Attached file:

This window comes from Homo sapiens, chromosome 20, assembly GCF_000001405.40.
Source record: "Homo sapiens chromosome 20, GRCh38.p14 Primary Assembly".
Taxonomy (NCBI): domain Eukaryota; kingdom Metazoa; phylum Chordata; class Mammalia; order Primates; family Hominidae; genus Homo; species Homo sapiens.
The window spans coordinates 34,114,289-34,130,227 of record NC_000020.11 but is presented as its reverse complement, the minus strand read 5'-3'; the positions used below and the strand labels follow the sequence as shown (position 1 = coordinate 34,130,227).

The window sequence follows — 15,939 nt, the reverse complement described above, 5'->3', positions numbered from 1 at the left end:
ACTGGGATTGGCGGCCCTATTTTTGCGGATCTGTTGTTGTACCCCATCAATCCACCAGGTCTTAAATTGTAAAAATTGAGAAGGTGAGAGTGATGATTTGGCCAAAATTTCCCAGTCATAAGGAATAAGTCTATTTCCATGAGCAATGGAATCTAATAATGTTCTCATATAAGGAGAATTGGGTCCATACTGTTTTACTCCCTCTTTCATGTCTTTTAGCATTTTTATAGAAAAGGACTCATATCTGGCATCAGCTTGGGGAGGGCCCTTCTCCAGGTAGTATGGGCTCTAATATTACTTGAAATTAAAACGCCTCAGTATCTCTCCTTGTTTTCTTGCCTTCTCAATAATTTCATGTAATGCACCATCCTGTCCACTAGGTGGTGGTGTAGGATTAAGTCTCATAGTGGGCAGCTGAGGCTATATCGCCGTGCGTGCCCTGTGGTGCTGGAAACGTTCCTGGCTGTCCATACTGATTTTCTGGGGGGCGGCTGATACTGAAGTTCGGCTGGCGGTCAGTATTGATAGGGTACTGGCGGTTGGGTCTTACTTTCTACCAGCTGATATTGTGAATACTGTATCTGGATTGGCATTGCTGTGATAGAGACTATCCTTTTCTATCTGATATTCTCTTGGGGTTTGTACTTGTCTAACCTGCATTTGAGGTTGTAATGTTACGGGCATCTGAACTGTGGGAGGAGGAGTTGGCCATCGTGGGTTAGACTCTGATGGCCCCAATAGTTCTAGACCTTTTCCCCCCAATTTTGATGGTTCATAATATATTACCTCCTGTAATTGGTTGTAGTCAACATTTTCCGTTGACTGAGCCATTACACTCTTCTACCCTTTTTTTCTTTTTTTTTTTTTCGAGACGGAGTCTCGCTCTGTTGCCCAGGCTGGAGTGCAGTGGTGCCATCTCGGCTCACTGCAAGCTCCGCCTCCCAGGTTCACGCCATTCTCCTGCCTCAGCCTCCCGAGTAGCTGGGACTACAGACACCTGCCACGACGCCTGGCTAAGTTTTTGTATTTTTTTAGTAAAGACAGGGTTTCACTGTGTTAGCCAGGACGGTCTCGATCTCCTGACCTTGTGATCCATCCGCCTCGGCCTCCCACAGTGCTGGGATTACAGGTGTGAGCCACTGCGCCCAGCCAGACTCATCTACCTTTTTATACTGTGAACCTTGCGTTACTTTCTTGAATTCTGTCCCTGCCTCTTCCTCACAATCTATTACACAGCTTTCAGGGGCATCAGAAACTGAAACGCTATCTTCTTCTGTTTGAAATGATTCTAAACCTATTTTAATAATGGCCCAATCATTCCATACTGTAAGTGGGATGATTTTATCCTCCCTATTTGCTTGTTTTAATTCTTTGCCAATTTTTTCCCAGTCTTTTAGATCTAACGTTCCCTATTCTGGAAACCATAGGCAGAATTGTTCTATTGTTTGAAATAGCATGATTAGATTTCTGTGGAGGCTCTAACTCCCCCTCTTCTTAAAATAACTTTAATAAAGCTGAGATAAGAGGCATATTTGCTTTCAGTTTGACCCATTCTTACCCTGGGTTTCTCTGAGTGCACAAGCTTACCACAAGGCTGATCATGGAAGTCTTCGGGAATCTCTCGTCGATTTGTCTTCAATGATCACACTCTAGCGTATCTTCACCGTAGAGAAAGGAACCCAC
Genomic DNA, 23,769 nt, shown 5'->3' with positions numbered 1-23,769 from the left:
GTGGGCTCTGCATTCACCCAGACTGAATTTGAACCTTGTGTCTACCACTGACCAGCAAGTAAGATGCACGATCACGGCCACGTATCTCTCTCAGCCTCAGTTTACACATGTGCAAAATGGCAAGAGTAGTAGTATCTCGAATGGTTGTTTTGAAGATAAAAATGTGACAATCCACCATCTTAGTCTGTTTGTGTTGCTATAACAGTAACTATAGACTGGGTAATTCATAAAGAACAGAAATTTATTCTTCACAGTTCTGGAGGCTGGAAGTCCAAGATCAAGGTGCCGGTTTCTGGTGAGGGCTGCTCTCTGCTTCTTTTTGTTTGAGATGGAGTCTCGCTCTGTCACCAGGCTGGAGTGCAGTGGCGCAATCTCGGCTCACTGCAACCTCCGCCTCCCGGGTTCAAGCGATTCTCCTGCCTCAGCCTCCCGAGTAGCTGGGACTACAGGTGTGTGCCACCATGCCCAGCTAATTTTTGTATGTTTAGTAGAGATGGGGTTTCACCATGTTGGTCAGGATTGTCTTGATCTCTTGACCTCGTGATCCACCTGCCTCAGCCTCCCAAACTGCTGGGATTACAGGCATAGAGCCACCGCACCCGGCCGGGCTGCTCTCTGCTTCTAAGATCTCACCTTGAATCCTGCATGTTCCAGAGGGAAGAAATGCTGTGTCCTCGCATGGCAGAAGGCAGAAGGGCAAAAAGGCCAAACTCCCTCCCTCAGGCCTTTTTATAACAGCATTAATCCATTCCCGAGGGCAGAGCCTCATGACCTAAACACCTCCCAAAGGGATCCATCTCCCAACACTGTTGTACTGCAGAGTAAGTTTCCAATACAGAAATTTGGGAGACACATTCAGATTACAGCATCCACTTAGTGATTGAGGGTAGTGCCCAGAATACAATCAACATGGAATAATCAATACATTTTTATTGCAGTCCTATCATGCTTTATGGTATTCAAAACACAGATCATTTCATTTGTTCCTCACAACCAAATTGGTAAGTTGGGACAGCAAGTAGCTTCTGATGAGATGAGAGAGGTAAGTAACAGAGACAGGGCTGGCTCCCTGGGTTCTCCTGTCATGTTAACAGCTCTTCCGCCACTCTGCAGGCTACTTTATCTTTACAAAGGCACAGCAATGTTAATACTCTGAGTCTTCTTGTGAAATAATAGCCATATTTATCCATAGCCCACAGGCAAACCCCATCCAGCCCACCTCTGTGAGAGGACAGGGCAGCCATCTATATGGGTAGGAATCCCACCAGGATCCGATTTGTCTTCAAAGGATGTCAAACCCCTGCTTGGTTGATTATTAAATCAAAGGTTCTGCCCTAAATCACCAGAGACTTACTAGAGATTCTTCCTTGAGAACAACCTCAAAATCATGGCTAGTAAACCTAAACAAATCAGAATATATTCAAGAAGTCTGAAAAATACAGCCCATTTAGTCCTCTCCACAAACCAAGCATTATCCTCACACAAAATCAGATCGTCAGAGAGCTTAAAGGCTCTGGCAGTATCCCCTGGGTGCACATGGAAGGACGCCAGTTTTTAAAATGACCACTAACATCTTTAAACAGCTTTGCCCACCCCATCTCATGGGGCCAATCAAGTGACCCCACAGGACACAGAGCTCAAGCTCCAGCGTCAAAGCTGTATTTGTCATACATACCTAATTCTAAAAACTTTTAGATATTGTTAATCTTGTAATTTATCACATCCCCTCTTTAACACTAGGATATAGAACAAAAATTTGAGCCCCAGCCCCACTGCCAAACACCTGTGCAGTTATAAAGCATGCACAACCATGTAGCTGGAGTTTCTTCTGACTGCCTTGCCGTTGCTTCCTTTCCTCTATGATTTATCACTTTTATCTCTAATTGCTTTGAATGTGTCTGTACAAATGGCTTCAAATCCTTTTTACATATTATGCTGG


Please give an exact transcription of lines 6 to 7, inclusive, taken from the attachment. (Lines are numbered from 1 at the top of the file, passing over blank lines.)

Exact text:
ACTGGGATTGGCGGCCCTATTTTTGCGGATCTGTTGTTGTACCCCATCAATCCACCAGGTCTTAAATTGTAAAAATTGAGAAGGTGAGAGTGATGATTTGGCCAAAATTTCCCAGTCATAAGGAATAAGTCTATTTCCATGAGCAATGGAATCTAATAATGTTCTCATATAAGGAGAATTGGGTCCATACTGTTTTACTCCCTCTTTCATGTCTTTTAGCATTTTTATAGAAAAGGACTCATATCTGGCATCAGCTTGGGGAGGGCCCTTCTCCAGGTAGTATGGGCTCTAATATTACTTGAAATTAAAACGCCTCAGTATCTCTCCTTGTTTTCTTGCCTTCTCAATAATTTCATGTAATGCACCATCCTGTCCACTAGGTGGTGGTGTAGGATTAAGTCTCATAGTGGGCAGCTGAGGCTATATCGCCGTGCGTGCCCTGTGGTGCTGGAAACGTTCCTGGCTGTCCATACTGATTTTCTGGGGGGCGGCTGATACTGAAGTTCGGCTGGCGGTCAGTATTGATAGGGTACTGGCGGTTGGGTCTTACTTTCTACCAGCTGATATTGTGAATACTGTATCTGGATTGGCATTGCTGTGATAGAGACTATCCTTTTCTATCTGATATTCTCTTGGGGTTTGTACTTGTCTAACCTGCATTTGAGGTTGTAATGTTACGGGCATCTGAACTGTGGGAGGAGGAGTTGGCCATCGTGGGTTAGACTCTGATGGCCCCAATAGTTCTAGACCTTTTCCCCCCAATTTTGATGGTTCATAATATATTACCTCCTGTAATTGGTTGTAGTCAACATTTTCCGTTGACTGAGCCATTACACTCTTCTACCCTTTTTTTCTTTTTTTTTTTTTCGAGACGGAGTCTCGCTCTGTTGCCCAGGCTGGAGTGCAGTGGTGCCATCTCGGCTCACTGCAAGCTCCGCCTCCCAGGTTCACGCCATTCTCCTGCCTCAGCCTCCCGAGTAGCTGGGACTACAGACACCTGCCACGACGCCTGGCTAAGTTTTTGTATTTTTTTAGTAAAGACAGGGTTTCACTGTGTTAGCCAGGACGGTCTCGATCTCCTGACCTTGTGATCCATCCGCCTCGGCCTCCCACAGTGCTGGGATTACAGGTGTGAGCCACTGCGCCCAGCCAGACTCATCTACCTTTTTATACTGTGAACCTTGCGTTACTTTCTTGAATTCTGTCCCTGCCTCTTCCTCACAATCTATTACACAGCTTTCAGGGGCATCAGAAACTGAAACGCTATCTTCTTCTGTTTGAAATGATTCTAAACCTATTTTAATAATGGCCCAATCATTCCATACTGTAAGTGGGATGATTTTATCCTCCCTATTTGCTTGTTTTAATTCTTTGCCAATTTTTTCCCAGTCTTTTAGATCTAACGTTCCCTATTCTGGAAACCATAGGCAGAATTGTTCTATTGTTTGAAATAGCATGATTAGATTTCTGTGGAGGCTCTAACTCCCCCTCTTCTTAAAATAACTTTAATAAAGCTGAGATAAGAGGCATATTTGCTTTCAGTTTGACCCATTCTTACCCTGGGTTTCTCTGAGTGCACAAGCTTACCACAAGGCTGATCATGGAAGTCTTCGGGAATCTCTCGTCGATTTGTCTTCAATGATCACACTCTAGCGTATCTTCACCGTAGAGAAAGGAACCCAC
Genomic DNA, 23,769 nt, shown 5'->3' with positions numbered 1-23,769 from the left: